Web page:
Mango trees are grown over a wide area in South Africa, with the main production regions being the Northern Province and Mpumalanga.  Tolerant of a wide range of climatic conditions, the mango tree flourishes in humid warm conditions where enough water is available during the fruit development stage.  This evergreen, medium to large (9 – 35 m) tree has a long tap-root, up to 6 m in depth and a dense mass of feeding roots just beneath the soil surface.  The simple leaves are leathery and pointed and will emit a distinct turpentine odour when crushed in many cultivars.  New leaves are formed two to three times a year and in mature trees, the first flush is usually transformed into a flower flush.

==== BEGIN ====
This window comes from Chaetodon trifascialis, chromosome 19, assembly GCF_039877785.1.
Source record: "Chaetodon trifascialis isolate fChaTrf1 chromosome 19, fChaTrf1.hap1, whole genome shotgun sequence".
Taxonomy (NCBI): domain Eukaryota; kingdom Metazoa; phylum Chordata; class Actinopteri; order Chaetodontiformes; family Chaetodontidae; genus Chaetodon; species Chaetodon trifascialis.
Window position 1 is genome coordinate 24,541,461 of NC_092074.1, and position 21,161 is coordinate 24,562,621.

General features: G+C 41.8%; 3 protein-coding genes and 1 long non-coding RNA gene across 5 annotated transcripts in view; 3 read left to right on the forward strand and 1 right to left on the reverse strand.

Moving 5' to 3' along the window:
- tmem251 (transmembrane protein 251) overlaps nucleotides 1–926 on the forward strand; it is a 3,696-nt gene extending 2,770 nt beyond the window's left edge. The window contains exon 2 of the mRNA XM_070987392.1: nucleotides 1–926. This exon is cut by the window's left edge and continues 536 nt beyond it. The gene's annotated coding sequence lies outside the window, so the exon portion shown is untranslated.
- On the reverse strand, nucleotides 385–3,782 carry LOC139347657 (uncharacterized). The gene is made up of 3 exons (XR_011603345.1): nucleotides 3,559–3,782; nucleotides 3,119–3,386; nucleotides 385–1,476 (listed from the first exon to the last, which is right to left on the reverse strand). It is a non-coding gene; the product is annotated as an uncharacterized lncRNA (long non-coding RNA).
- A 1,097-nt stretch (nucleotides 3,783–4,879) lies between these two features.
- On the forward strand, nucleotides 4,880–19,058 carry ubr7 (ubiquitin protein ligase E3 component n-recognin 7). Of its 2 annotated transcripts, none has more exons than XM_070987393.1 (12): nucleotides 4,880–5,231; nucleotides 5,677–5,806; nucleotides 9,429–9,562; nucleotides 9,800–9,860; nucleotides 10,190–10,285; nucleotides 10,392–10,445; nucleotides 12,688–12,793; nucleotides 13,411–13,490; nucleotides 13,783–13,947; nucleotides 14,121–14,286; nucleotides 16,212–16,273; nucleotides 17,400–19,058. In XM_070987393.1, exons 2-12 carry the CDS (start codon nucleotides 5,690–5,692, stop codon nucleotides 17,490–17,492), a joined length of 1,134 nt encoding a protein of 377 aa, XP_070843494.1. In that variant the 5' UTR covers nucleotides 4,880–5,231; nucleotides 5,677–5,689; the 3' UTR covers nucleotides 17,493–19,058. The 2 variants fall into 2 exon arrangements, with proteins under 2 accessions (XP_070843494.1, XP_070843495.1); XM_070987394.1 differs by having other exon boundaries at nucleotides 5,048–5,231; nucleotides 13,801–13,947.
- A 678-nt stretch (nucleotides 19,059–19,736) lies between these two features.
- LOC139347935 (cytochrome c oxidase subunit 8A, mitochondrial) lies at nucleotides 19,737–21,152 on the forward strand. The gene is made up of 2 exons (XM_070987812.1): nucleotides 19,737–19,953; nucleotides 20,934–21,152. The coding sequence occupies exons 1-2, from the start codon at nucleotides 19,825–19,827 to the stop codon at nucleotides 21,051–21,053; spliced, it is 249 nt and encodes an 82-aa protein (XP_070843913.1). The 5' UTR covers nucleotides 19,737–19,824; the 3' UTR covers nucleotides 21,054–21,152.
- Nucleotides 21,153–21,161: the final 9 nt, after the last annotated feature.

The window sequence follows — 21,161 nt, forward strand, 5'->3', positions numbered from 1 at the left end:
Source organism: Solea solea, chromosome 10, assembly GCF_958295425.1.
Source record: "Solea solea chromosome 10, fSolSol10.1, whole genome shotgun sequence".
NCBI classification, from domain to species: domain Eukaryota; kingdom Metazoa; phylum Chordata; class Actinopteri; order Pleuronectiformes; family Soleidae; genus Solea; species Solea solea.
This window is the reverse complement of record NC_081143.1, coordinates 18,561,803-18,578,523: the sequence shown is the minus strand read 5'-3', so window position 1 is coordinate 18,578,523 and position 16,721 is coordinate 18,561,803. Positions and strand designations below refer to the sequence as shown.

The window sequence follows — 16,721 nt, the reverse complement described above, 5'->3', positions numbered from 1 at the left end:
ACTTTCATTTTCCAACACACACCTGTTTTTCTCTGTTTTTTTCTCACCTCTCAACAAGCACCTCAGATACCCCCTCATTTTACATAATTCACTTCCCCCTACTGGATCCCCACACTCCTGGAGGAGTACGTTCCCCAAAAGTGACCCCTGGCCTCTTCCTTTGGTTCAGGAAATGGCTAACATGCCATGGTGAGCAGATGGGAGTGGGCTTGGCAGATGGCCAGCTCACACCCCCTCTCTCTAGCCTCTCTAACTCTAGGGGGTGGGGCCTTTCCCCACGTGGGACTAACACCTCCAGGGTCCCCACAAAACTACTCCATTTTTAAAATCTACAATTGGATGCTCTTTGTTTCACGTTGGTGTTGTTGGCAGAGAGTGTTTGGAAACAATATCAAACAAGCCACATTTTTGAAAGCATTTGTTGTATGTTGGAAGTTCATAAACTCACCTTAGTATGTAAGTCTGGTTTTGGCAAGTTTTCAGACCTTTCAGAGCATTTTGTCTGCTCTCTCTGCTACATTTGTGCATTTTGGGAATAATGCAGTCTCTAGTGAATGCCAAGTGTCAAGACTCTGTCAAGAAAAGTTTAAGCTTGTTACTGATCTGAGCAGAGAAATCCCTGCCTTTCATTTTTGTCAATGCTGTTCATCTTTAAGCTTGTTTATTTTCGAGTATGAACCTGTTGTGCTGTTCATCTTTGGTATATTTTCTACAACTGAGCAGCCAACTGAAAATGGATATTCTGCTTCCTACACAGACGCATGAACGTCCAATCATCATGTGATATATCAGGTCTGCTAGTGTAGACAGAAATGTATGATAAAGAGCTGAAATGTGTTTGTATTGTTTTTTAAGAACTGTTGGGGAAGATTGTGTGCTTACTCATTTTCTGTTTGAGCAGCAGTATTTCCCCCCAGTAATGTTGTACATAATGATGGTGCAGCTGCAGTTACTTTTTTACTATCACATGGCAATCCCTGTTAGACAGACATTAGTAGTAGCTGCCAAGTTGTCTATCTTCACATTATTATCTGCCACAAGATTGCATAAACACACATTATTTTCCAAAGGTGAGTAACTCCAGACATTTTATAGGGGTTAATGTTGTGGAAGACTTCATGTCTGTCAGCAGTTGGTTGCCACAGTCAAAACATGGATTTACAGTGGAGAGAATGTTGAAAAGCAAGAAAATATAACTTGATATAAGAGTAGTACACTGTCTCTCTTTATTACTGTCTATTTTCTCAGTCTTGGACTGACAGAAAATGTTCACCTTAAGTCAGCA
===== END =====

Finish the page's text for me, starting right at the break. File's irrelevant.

Mango cultivars are characterised by various factors including the time of ripening, fruit size, external appearance and quality of fruit.

The Tommy Atkins cultivar is one of the earliest to mature and bears large fruit of 450 to 700g. The skin has an attractive red colour and the fruit has a good shelf life.  The flavour of the flesh is mild and sweet with a certain amount of fibre.  Ripe fruit can be distinguished by the softer texture and a mild aroma of mango.

Rich in vitamins A and C with mineral salts, mangoes are not only delicious, but also good for you!